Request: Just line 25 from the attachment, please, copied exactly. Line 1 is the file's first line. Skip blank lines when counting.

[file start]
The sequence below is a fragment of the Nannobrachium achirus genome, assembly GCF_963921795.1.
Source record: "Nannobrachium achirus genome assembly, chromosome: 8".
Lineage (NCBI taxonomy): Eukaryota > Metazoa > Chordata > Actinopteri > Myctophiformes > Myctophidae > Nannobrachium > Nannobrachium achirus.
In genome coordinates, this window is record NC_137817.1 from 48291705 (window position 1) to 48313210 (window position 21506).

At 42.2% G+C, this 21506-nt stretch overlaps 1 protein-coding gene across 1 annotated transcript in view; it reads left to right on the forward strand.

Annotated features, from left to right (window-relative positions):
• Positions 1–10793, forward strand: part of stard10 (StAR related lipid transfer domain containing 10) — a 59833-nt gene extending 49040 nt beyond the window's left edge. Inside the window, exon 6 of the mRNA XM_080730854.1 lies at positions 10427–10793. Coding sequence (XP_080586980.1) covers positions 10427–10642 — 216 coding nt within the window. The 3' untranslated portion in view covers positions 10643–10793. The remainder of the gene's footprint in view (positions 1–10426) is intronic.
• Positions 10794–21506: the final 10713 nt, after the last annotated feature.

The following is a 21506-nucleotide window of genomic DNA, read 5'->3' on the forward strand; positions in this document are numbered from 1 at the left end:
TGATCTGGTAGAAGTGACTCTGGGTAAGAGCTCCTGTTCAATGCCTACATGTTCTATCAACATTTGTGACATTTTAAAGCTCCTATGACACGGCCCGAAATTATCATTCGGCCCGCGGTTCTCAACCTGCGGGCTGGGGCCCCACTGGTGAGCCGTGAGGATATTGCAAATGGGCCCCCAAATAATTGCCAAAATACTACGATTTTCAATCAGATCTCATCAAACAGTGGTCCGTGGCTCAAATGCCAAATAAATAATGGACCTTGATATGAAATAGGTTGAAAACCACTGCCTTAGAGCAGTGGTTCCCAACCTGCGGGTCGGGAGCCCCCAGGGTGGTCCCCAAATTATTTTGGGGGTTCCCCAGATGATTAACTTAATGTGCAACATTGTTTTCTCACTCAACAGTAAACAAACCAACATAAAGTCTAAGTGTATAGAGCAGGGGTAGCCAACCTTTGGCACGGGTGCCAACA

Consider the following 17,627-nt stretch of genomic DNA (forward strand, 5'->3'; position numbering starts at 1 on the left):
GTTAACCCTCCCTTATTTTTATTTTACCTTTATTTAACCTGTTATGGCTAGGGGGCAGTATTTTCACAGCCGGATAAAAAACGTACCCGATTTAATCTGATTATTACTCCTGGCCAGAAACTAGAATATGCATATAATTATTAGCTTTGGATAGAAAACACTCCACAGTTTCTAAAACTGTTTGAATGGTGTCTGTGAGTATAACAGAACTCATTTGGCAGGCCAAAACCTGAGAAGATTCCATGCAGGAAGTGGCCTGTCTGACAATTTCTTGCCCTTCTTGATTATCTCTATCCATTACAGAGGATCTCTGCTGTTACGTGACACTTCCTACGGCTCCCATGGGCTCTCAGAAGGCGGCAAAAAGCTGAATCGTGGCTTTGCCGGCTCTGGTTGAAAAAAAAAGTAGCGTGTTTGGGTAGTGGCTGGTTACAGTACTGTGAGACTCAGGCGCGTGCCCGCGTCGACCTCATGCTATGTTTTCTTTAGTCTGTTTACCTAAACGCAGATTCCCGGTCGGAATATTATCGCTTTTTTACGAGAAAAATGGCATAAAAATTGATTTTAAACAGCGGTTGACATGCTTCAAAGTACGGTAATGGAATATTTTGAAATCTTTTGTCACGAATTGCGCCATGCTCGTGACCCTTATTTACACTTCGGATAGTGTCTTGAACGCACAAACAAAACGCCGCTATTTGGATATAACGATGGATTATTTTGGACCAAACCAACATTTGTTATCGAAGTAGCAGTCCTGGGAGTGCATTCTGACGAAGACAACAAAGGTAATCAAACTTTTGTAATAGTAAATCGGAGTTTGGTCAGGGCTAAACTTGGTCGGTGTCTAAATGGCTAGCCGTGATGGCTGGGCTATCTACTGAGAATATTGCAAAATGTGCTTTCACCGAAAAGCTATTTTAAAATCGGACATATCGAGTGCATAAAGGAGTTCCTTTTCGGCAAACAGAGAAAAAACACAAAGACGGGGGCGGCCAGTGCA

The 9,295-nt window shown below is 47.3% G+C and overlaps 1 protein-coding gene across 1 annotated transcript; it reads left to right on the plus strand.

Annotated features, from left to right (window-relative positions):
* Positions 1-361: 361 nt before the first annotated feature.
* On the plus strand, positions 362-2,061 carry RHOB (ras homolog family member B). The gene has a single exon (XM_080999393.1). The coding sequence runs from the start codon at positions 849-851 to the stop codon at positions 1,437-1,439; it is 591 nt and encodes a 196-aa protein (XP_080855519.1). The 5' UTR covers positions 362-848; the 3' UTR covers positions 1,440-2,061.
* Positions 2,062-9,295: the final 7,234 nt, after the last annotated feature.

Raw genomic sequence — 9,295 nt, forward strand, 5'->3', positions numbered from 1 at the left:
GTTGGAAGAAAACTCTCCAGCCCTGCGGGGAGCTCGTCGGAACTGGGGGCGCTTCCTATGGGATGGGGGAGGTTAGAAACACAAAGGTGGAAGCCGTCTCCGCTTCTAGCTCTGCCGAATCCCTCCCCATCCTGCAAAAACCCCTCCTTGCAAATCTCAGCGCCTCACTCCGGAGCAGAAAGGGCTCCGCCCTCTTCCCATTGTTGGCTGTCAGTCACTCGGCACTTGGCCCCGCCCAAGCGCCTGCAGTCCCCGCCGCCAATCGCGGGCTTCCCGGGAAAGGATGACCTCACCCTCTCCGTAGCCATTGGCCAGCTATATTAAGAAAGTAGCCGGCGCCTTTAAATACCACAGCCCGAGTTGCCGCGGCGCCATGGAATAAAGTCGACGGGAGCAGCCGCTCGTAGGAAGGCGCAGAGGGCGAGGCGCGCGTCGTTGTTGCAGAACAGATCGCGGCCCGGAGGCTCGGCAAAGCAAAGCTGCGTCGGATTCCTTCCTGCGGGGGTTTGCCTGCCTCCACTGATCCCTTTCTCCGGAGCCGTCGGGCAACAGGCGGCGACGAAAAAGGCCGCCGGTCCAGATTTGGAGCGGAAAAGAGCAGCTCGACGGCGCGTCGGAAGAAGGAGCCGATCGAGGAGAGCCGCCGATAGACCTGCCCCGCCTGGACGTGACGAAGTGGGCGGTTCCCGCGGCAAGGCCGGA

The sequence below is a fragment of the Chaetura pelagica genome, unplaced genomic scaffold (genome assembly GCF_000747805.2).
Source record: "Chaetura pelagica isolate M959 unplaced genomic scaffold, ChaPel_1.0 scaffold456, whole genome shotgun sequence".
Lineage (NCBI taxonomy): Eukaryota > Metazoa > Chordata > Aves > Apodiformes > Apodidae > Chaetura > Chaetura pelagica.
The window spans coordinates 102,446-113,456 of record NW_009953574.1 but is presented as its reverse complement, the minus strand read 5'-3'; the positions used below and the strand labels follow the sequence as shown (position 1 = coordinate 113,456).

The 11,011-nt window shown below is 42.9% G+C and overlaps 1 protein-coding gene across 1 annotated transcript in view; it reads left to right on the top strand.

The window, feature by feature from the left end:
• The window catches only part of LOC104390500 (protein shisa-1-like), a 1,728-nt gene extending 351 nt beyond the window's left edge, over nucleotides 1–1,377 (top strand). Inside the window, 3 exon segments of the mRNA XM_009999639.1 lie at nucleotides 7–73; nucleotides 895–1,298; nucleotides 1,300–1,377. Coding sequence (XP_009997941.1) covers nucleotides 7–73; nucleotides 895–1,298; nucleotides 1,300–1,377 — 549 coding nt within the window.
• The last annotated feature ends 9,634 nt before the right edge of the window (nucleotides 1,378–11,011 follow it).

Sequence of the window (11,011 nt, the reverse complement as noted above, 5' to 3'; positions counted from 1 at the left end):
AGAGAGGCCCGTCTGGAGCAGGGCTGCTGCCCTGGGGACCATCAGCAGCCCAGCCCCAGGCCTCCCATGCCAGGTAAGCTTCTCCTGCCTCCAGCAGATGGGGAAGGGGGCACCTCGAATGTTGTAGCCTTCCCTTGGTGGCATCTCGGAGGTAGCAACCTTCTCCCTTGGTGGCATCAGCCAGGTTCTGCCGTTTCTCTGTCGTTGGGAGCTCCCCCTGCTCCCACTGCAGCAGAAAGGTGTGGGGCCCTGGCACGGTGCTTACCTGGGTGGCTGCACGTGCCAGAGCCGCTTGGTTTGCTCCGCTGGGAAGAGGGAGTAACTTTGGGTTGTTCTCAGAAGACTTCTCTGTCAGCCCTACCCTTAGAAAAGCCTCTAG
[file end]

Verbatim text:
The window, feature by feature from the left end: